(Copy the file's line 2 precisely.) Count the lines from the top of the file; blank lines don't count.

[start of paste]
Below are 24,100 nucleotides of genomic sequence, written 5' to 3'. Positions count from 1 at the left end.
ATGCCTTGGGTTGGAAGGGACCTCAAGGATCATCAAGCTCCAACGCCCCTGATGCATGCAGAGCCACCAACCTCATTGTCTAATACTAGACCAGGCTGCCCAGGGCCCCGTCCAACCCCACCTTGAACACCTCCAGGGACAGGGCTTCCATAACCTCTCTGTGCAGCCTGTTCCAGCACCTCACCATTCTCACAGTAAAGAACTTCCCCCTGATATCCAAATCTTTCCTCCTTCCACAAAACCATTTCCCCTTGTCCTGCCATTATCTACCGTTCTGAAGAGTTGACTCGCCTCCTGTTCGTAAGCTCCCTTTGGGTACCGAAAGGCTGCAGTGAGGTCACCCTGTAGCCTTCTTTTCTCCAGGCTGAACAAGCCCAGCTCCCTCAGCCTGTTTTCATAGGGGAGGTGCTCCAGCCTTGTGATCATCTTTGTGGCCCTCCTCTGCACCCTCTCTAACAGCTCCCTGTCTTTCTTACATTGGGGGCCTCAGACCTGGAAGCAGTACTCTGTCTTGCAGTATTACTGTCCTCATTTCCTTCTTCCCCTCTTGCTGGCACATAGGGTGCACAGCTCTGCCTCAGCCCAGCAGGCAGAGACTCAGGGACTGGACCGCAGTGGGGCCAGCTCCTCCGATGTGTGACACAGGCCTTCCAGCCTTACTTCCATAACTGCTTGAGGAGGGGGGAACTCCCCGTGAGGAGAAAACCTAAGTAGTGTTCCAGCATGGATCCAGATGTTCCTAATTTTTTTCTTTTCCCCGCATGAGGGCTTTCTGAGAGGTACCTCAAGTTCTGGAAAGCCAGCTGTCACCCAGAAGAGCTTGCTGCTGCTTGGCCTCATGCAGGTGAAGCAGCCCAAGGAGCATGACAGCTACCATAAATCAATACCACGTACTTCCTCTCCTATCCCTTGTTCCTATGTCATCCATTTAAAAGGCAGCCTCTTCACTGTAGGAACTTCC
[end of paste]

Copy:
ATGCCTTGGGTTGGAAGGGACCTCAAGGATCATCAAGCTCCAACGCCCCTGATGCATGCAGAGCCACCAACCTCATTGTCTAATACTAGACCAGGCTGCCCAGGGCCCCGTCCAACCCCACCTTGAACACCTCCAGGGACAGGGCTTCCATAACCTCTCTGTGCAGCCTGTTCCAGCACCTCACCATTCTCACAGTAAAGAACTTCCCCCTGATATCCAAATCTTTCCTCCTTCCACAAAACCATTTCCCCTTGTCCTGCCATTATCTACCGTTCTGAAGAGTTGACTCGCCTCCTGTTCGTAAGCTCCCTTTGGGTACCGAAAGGCTGCAGTGAGGTCACCCTGTAGCCTTCTTTTCTCCAGGCTGAACAAGCCCAGCTCCCTCAGCCTGTTTTCATAGGGGAGGTGCTCCAGCCTTGTGATCATCTTTGTGGCCCTCCTCTGCACCCTCTCTAACAGCTCCCTGTCTTTCTTACATTGGGGGCCTCAGACCTGGAAGCAGTACTCTGTCTTGCAGTATTACTGTCCTCATTTCCTTCTTCCCCTCTTGCTGGCACATAGGGTGCACAGCTCTGCCTCAGCCCAGCAGGCAGAGACTCAGGGACTGGACCGCAGTGGGGCCAGCTCCTCCGATGTGTGACACAGGCCTTCCAGCCTTACTTCCATAACTGCTTGAGGAGGGGGGAACTCCCCGTGAGGAGAAAACCTAAGTAGTGTTCCAGCATGGATCCAGATGTTCCTAATTTTTTTCTTTTCCCCGCATGAGGGCTTTCTGAGAGGTACCTCAAGTTCTGGAAAGCCAGCTGTCACCCAGAAGAGCTTGCTGCTGCTTGGCCTCATGCAGGTGAAGCAGCCCAAGGAGCATGACAGCTACCATAAATCAATACCACGTACTTCCTCTCCTATCCCTTGTTCCTATGTCATCCATTTAAAAGGCAGCCTCTTCACTGTAGGAACTTCC